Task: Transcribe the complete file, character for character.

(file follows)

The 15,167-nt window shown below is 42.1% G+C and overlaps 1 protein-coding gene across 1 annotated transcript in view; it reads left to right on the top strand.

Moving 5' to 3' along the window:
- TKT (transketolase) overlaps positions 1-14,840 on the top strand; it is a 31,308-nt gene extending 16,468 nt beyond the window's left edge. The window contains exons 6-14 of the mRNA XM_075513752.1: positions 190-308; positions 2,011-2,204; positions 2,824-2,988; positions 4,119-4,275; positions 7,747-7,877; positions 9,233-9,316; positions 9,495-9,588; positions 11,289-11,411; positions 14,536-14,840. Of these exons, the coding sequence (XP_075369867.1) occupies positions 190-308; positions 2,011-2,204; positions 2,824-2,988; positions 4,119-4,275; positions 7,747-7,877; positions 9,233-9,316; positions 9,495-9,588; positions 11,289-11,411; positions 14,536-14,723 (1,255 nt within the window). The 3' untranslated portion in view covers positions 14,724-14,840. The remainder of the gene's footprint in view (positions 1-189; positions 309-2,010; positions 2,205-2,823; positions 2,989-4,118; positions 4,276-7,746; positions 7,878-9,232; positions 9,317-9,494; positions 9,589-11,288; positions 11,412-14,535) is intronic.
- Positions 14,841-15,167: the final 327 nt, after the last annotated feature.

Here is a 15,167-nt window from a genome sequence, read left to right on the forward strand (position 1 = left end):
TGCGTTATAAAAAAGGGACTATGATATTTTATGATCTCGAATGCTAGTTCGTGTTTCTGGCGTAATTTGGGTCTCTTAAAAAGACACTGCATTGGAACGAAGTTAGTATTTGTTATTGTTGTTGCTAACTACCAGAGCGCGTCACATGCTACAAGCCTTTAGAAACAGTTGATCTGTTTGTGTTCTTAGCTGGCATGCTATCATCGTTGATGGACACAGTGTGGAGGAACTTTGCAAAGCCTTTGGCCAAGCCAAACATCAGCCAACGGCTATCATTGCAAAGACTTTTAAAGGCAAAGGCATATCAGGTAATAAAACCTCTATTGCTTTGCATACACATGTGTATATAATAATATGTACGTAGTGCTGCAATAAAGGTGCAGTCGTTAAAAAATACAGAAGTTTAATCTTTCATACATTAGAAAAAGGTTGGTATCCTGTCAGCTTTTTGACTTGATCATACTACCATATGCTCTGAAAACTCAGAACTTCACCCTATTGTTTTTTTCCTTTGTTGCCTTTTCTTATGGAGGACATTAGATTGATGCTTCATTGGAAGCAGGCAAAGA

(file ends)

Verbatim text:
The 15,167-nt window shown below is 42.1% G+C and overlaps 1 protein-coding gene across 1 annotated transcript in view; it reads left to right on the top strand.

Moving 5' to 3' along the window:
- TKT (transketolase) overlaps positions 1-14,840 on the top strand; it is a 31,308-nt gene extending 16,468 nt beyond the window's left edge. The window contains exons 6-14 of the mRNA XM_075513752.1: positions 190-308; positions 2,011-2,204; positions 2,824-2,988; positions 4,119-4,275; positions 7,747-7,877; positions 9,233-9,316; positions 9,495-9,588; positions 11,289-11,411; positions 14,536-14,840. Of these exons, the coding sequence (XP_075369867.1) occupies positions 190-308; positions 2,011-2,204; positions 2,824-2,988; positions 4,119-4,275; positions 7,747-7,877; positions 9,233-9,316; positions 9,495-9,588; positions 11,289-11,411; positions 14,536-14,723 (1,255 nt within the window). The 3' untranslated portion in view covers positions 14,724-14,840. The remainder of the gene's footprint in view (positions 1-189; positions 309-2,010; positions 2,205-2,823; positions 2,989-4,118; positions 4,276-7,746; positions 7,878-9,232; positions 9,317-9,494; positions 9,589-11,288; positions 11,412-14,535) is intronic.
- Positions 14,841-15,167: the final 327 nt, after the last annotated feature.

Here is a 15,167-nt window from a genome sequence, read left to right on the forward strand (position 1 = left end):
TGCGTTATAAAAAAGGGACTATGATATTTTATGATCTCGAATGCTAGTTCGTGTTTCTGGCGTAATTTGGGTCTCTTAAAAAGACACTGCATTGGAACGAAGTTAGTATTTGTTATTGTTGTTGCTAACTACCAGAGCGCGTCACATGCTACAAGCCTTTAGAAACAGTTGATCTGTTTGTGTTCTTAGCTGGCATGCTATCATCGTTGATGGACACAGTGTGGAGGAACTTTGCAAAGCCTTTGGCCAAGCCAAACATCAGCCAACGGCTATCATTGCAAAGACTTTTAAAGGCAAAGGCATATCAGGTAATAAAACCTCTATTGCTTTGCATACACATGTGTATATAATAATATGTACGTAGTGCTGCAATAAAGGTGCAGTCGTTAAAAAATACAGAAGTTTAATCTTTCATACATTAGAAAAAGGTTGGTATCCTGTCAGCTTTTTGACTTGATCATACTACCATATGCTCTGAAAACTCAGAACTTCACCCTATTGTTTTTTTCCTTTGTTGCCTTTTCTTATGGAGGACATTAGATTGATGCTTCATTGGAAGCAGGCAAAGA